WASHINGTON (AP) - Marco Rubio pushed Miami-Dade County officials in May 2002 to allow a multimillion-dollar industrial development to be built on restricted land near the Florida Everglades, months after he backed a law as a state legislator that made it harder for people to challenge such projects, The Associated Press has learned.
Around the same period, Rubio - a rising Republican star in the state legislature - also requested state money to be earmarked to benefit a flood-prone area around the development project.
Those efforts by Rubio, who has ascended during the GOP primary season as the leading establishment alternative to political rivals Donald Trump and Ted Cruz, provide a glimpse into how he handled the intersection of his public role as a young lawmaker and his private representation of a company that stood to benefit from his political connections.
There’s no evidence Rubio violated Florida ethics rules. But his seat in Tallahassee, the state capital, put him in the position of advocating before a county commission that relied on lawmakers like him to fight for state money.
“I always had a problem when legislators would lobby at the county commission, because you always felt like if you didn’t vote their way, does this mean we’ll lose funds in Tallahassee?” said Katy Sorenson, a former county commissioner and Democrat who voted against the boundary change. It was established in the 1970s to protect agriculture and the water supply.
The change was approved.
Todd Harris, a senior adviser for Rubio’s presidential campaign, told The Associated Press on Wednesday that Rubio never lobbied in the traditional sense because he said that was illegal under state law. But Harris said that the part-time nature of Florida’s Legislature means that “virtually every legislator makes their living from outside employment.”
“Marco did not gain personally from this, or any other, vote because his compensation was not tied to any other specific project,” Harris wrote in response to detailed questions from the AP.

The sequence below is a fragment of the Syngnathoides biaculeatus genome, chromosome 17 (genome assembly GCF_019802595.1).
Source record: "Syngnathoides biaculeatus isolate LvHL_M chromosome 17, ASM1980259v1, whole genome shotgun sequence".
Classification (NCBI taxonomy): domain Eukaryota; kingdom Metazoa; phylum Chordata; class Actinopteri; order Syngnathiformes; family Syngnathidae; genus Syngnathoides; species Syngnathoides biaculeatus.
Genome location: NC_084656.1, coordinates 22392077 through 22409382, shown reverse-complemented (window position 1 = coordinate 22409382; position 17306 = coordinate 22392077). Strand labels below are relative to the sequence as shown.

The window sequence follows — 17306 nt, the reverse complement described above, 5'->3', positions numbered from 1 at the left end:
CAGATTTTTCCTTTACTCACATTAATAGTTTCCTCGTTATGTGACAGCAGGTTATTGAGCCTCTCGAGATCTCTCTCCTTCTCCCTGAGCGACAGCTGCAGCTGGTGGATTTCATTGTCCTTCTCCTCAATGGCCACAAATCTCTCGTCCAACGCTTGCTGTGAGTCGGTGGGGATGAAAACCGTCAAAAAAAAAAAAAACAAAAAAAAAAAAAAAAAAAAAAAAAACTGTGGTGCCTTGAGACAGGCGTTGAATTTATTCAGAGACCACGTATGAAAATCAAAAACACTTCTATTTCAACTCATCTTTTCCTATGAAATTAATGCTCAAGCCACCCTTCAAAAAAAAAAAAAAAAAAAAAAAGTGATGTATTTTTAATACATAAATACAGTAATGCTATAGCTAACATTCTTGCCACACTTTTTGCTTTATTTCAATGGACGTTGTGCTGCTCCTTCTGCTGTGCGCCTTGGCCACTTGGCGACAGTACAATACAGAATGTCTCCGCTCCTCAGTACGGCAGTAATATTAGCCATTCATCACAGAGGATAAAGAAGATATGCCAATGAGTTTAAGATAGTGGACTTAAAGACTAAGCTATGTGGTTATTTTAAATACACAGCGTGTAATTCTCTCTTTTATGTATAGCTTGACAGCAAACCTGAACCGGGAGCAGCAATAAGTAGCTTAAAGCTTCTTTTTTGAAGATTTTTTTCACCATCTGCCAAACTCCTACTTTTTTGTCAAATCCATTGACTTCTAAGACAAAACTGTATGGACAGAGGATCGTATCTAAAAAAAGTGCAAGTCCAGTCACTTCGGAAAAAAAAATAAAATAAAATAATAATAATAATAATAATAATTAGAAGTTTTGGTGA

Rubio’s 2002 request involved Pan American, a Miami company owned by well-known real estate developer Carlos C. Lopez-Cantera. He wanted to build a project - then known as Shoppyland - west of the city, but environmental critics said it was too close to an important water source.
Lopez-Cantera did not respond to detailed phone messages left with his staff at Pan American’s offices on Monday and Tuesday. His son, Carlos, is Florida’s lieutenant governor and is running for Rubio’s seat in the U.S. Senate. Rubio’s campaign told the AP the younger Lopez-Cantera worked for his father’s company, and recommended hiring Rubio to do the legal work.
At the time, Rubio was a young lawyer earning $96,000 a year at the politically connected firm Becker & Poliakoff. He asked county commissioners on May 30, 2002, to consider the Shoppyland proposal.
Shoppyland and a nearby project required moving the development boundary and provoked opposition from environmental groups. A Sierra Club representative argued the business park would cost taxpayers money and threaten the water supply of more than 1 million people.
In March 2002, Rubio was one of 73 co-sponsors of a bill that sought to fund cleanup efforts in the Everglades. The bill included language that limited who could challenge development projects based on their environmental impact. Certain nonprofits that objected also had to be in existence for a year and have at least 25 of members from the county, the bill said.
A month after voting for the bill, Rubio registered with Miami-Dade County as a lobbyist for Pan American. Further details of his efforts recorded in government documents were destroyed in 2007, a normal practice under county policy.
The development also benefited from a Rubio-backed flood-mitigation project. He requested an earmark in January 2002 for $750,000 in state funds for an early phase of the flood-mitigation project in an 83-square-mile area called the C-4 basin, documents show.
Most of the C-4 basin was outside of his district at the time. The business park was near both the center of the basin and canals important to the improvement plan.
After the boundary changes and Pan American’s sale of a portion of the property for $23 million in 2008, the land has since been transformed into an industrial park with a Goya Foods Inc. operation and commercial warehouses.
Associated Press writers Curt Anderson and David Fischer in Miami contributed to this report.
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